How many Ashlanders would support waking up one day to find that our city had decided to put a new road through their property. Before you answer let me assure you that yes, it’s possible.  Just ask the 87 Ashland property owners along the Ashland TID Canal.  Such is the crazy saga around Ashland Public Works’ push to pipe 2 miles of the Ashland TID Canal. To mitigate initial concerns over the piping, Ashland Public Works told impacted land owners early on at on-site meetings that once the project began, not much along the TID Canal would change.  They failed however to outline some critical details: The unique aesthetic of the TID canal would be completely changed; 300 otherwise healthy trees would need to be destroyed; driveways, waterlines, electric and sewer lines would be halted and moved impacting many families lives; property values would be negatively impacted; plant and wildlife would disappear and, oh yes, the present pathway on the TID would be replaced, not by a new path but, after a 20 foot swath of ground was reclaimed, with a NEW road.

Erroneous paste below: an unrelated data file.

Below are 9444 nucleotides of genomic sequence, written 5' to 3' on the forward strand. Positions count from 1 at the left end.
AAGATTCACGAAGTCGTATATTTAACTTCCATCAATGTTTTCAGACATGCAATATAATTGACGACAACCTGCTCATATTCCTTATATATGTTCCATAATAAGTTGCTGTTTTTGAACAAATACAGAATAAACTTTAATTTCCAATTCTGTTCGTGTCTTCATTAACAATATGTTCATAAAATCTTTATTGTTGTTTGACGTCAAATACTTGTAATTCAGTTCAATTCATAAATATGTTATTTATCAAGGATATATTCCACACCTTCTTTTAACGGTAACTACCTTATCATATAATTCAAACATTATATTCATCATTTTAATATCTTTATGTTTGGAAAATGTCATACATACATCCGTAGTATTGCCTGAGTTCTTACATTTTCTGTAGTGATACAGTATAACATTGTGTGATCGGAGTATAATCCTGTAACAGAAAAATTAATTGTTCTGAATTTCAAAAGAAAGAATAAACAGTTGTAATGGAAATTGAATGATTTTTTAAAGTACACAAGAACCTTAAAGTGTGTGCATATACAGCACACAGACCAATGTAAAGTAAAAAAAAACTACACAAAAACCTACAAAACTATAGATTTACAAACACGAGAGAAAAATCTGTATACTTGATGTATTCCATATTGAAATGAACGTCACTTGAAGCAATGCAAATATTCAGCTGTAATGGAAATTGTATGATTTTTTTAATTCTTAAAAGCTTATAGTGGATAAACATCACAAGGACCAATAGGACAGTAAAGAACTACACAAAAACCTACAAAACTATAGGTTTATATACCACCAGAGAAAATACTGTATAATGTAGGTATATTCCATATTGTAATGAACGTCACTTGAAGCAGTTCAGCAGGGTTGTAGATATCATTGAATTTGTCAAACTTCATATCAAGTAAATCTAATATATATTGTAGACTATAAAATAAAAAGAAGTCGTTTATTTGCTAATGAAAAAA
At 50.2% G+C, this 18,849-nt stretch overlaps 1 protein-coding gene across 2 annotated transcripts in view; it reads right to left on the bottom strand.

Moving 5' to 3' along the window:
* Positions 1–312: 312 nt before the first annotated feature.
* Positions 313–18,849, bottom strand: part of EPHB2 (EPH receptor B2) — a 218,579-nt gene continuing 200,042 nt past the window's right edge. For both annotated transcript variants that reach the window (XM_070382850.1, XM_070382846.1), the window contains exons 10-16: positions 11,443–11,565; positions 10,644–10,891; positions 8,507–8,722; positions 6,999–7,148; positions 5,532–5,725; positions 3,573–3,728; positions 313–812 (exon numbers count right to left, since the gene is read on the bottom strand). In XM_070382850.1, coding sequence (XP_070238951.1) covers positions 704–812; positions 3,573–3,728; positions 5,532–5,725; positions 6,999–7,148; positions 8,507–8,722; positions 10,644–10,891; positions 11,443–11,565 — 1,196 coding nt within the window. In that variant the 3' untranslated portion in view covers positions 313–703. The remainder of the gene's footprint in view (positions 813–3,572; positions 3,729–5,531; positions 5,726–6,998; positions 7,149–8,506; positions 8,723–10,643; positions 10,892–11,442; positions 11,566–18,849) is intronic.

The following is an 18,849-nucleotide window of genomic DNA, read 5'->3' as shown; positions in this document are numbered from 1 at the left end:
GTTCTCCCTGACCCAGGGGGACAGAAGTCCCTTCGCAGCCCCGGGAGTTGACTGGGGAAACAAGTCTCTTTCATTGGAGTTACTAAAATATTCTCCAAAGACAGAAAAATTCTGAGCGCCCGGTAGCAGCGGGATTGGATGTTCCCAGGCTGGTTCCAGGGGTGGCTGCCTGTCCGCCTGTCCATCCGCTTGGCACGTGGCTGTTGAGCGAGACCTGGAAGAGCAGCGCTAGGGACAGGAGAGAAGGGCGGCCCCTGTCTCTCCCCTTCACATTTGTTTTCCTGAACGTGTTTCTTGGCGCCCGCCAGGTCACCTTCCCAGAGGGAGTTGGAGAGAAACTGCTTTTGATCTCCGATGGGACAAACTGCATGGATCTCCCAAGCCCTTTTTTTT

It unfortunate that only after many of the people who walk the TID Canal every day and property owners impacted by this disruptive project started asking questions themselves, that the real details started seeping out. It’s understandable that some facts were unknown yet considering what is at stake it would have been much more useful for the community to have been presented with all possible assumptions prior to the Public Works meeting at SOU on January 31st 2019. That way impacted stakeholders could have attended to voice their views.      Our city council must look at a better alternative to the chaos, environmental impact and cost of tearing up two miles of the TID Canal.  We already know that the E-coli problem won’t be fixed by piping the TID water as most of the E-coli is already in the water before it reaches our city. As for the water loss, Council should require that Public Works repair the 23% of  the canal said to be in “poor” condition and then actively maintain the Canal. This is the most cost efficient approach, costing far less than the $4 to $5 million now projected for the project. TAP is our emergency water source already in place to provide Ashland with water during summer months so lets use it when we must. Any alternatives other than “fixing and maintaining the TID Canal” outlined by Ashland Public Works just don’t make sense.


* The photo top right was shown by Public Works as the new path but they now say what will appear is a new road, below right
For more details and information why people want to “Keep The Canal” visit the website at http://ashlandtrails.com/keep-the-canal/  

Tracie Stubbs, Ashland

//inserted by Sharon